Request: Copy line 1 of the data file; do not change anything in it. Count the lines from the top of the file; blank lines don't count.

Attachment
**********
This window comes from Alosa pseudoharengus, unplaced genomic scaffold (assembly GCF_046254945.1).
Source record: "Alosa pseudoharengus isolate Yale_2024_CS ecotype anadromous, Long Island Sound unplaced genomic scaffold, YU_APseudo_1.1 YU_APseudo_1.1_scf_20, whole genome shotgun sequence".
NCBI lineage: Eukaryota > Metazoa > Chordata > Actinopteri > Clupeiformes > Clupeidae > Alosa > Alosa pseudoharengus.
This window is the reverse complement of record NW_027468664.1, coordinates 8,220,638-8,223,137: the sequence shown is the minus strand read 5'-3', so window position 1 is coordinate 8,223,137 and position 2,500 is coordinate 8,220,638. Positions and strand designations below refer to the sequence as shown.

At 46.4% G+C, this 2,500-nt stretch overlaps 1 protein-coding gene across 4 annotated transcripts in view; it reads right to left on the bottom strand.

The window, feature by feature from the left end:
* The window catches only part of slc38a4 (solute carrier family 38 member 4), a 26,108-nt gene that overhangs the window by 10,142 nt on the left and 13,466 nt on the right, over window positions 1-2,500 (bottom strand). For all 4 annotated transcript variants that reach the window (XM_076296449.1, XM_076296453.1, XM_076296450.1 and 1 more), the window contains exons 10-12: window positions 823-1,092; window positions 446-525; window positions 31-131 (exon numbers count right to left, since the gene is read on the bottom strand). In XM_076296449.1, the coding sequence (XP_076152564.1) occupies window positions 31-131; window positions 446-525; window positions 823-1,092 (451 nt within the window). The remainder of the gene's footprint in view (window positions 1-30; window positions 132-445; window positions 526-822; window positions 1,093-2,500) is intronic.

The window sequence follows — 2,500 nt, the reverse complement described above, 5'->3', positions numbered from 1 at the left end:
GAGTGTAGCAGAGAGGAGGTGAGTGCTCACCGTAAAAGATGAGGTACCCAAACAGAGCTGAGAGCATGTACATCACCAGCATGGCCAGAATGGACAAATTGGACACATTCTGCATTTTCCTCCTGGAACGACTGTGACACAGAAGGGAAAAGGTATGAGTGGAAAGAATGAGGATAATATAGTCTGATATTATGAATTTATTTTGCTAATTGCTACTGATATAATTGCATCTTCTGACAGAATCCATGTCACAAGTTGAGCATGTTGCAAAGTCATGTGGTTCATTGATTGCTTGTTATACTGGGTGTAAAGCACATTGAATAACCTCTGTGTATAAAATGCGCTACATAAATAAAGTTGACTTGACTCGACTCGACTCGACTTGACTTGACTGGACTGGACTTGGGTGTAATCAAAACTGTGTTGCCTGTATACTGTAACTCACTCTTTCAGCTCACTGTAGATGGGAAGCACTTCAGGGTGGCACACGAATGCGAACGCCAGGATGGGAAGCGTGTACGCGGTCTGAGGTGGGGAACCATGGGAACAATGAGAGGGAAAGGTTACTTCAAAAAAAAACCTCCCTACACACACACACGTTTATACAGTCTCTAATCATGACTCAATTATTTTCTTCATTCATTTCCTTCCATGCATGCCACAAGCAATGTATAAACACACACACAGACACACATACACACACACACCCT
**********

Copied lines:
This window comes from Alosa pseudoharengus, unplaced genomic scaffold (assembly GCF_046254945.1).